9. To be on the safe side I'd need to explore and learn this topic first, and it looks like it could take a few days to know it good, compared to Bridging header option learning which only takes one page to read and half an hour to play with.

All in all, I can't possibly see at this point how bridging header is harder. I'm sure if I used modules on a daily basis for a few days or weeks the two approaches would be equally easy for me, but even once I am fluent with it objectively module approach would still require more steps to follow and more variables to watch out for.

Glad to be of help.

Unfortunately, my experience with VSCode is only as deep as I've followed a guide to setup, test, modify the Swift plugin. My Xcode knowledge is that is the IDE that people on the Apple platforms use. Android Studio is some large Java application, and that Visual Studio was the best IDE when I last tried it in the 90s. My normal development environment is a terminal and vim :slight_smile: No LSP, no indexing, no fancy tools. Just an editor and a console.

From an inexperienced user point of view:

  • designed to bridge Objective-C frameworks into Swift
  • changes the language processing rules
  • potentially adds additional declarations that confuse things
  • does not allow you to segment the imports
  • this has a learning curve to understand how it interacts with the rest of the system
  • may result in overlinking
  • can adversely impact load times
  • Package.swift has nothing to do with the modules
  • The only flags you need to know about are -I to add the include path (depends in Package.swift, target_link_libraries in CMake, or deps in Starlark)
  • The only targets to figure out are the ones that you need to build and is part of why modules are better - they are going to prevent cross-project pollution and will help your project build faster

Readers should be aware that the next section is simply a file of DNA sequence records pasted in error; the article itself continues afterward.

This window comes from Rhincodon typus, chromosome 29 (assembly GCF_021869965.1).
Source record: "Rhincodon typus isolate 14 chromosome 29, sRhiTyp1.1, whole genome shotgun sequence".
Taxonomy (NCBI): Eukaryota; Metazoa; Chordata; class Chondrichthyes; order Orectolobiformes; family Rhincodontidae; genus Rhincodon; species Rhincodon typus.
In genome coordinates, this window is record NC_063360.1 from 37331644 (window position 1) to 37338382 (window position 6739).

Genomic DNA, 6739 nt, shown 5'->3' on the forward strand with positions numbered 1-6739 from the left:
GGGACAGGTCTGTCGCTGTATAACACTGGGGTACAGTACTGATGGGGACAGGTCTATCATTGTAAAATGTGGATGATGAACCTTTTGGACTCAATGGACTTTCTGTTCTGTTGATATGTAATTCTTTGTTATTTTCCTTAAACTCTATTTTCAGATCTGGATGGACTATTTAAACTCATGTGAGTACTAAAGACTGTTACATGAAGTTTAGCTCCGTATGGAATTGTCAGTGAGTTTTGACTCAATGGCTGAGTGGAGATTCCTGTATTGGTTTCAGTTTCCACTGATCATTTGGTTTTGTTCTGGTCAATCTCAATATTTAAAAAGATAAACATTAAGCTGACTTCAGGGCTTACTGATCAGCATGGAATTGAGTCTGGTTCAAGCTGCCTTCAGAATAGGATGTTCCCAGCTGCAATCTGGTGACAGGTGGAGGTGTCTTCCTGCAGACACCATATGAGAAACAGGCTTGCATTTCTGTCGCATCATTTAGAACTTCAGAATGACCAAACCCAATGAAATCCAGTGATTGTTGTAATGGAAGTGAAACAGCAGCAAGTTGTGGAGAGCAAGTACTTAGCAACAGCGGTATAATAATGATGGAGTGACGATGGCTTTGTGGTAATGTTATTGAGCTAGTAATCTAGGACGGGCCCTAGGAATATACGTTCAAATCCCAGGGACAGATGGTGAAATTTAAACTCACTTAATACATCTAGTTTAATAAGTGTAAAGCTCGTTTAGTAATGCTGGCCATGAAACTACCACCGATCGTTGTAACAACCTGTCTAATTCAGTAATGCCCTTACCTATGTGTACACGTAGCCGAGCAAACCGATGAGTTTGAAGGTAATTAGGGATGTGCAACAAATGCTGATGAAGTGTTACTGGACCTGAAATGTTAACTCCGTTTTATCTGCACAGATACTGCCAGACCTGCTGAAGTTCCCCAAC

• The structure in the project is pretty much what nearly every single non-university homework project does: has an include directory and the sources. There is no real structure that is imposed.
  • I think all the other concerns that you raise about how apply just as much to bridging header

It seems to me that your argument is that you are familiar with how to use a bridging header and therefore you are recommending it rather than modules that you haven't really bothered to explore. That is how knowledge is shared but doesn't necessarily equate to a good solution. Exploring alternatives and understanding the tradeoffs are part of software engineering.

Using modules really requires nothing more than adding the module definition (module.modulemap) and adding it to your search path (something which is required pretty much in both solutions). With implicit modules as part of SPM, you do not need to write the module.modulemap, only add the target to your build definition. Given that it is the Swift Forums, I did presume that they are working with Swift code, and the general way to build Swift code is with SPM, and at that point, the only reference that is needed is that you define a target in your build manifest.

I don't quite understand the discussion about -import-objc-header. My understanding was, that ObjC interop is only available in the proprietary version of the Swift Runtime and therefore unavailable on non-Darwin platforms. Years ago I did even try to install GNUStep in a faint hope that it will magically enable ObjC interop. :sweat_smile:

Am I correct to assume, that -import-objc-header is used on non-Darwin platforms to import a C headers and the "objc" is just a poor naming?